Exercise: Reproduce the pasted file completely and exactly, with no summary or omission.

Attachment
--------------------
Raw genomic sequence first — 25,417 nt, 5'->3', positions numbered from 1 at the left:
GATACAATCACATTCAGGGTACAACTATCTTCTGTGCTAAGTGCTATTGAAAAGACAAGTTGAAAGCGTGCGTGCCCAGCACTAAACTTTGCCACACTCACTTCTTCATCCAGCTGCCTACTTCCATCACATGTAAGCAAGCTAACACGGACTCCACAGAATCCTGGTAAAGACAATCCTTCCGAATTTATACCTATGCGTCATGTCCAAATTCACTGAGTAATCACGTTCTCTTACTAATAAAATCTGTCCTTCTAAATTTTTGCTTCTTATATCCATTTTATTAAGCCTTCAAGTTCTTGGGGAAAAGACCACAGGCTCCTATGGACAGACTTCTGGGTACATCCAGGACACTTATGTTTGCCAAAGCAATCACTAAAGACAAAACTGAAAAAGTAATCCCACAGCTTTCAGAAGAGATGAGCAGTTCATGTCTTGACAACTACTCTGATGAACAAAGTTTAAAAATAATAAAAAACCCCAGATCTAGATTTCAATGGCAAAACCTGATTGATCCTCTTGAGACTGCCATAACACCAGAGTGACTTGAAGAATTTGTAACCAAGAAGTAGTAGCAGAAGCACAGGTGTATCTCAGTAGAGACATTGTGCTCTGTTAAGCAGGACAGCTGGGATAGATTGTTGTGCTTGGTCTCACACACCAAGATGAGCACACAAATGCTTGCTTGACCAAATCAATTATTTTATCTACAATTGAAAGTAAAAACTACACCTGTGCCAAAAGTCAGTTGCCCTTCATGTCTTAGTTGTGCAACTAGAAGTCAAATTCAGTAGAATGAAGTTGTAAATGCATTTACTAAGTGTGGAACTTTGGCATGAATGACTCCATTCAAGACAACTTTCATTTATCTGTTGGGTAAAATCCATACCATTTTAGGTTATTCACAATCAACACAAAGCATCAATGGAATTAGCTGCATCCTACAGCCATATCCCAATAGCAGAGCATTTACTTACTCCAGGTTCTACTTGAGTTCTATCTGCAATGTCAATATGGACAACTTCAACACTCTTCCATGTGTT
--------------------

Raw genomic sequence first — 25,417 nt, 5'->3', positions numbered from 1 at the left:
GATACAATCACATTCAGGGTACAACTATCTTCTGTGCTAAGTGCTATTGAAAAGACAAGTTGAAAGCGTGCGTGCCCAGCACTAAACTTTGCCACACTCACTTCTTCATCCAGCTGCCTACTTCCATCACATGTAAGCAAGCTAACACGGACTCCACAGAATCCTGGTAAAGACAATCCTTCCGAATTTATACCTATGCGTCATGTCCAAATTCACTGAGTAATCACGTTCTCTTACTAATAAAATCTGTCCTTCTAAATTTTTGCTTCTTATATCCATTTTATTAAGCCTTCAAGTTCTTGGGGAAAAGACCACAGGCTCCTATGGACAGACTTCTGGGTACATCCAGGACACTTATGTTTGCCAAAGCAATCACTAAAGACAAAACTGAAAAAGTAATCCCACAGCTTTCAGAAGAGATGAGCAGTTCATGTCTTGACAACTACTCTGATGAACAAAGTTTAAAAATAATAAAAAACCCCAGATCTAGATTTCAATGGCAAAACCTGATTGATCCTCTTGAGACTGCCATAACACCAGAGTGACTTGAAGAATTTGTAACCAAGAAGTAGTAGCAGAAGCACAGGTGTATCTCAGTAGAGACATTGTGCTCTGTTAAGCAGGACAGCTGGGATAGATTGTTGTGCTTGGTCTCACACACCAAGATGAGCACACAAATGCTTGCTTGACCAAATCAATTATTTTATCTACAATTGAAAGTAAAAACTACACCTGTGCCAAAAGTCAGTTGCCCTTCATGTCTTAGTTGTGCAACTAGAAGTCAAATTCAGTAGAATGAAGTTGTAAATGCATTTACTAAGTGTGGAACTTTGGCATGAATGACTCCATTCAAGACAACTTTCATTTATCTGTTGGGTAAAATCCATACCATTTTAGGTTATTCACAATCAACACAAAGCATCAATGGAATTAGCTGCATCCTACAGCCATATCCCAATAGCAGAGCATTTACTTACTCCAGGTTCTACTTGAGTTCTATCTGCAATGTCAATATGGACAACTTCAACACTCTTCCATGTGTT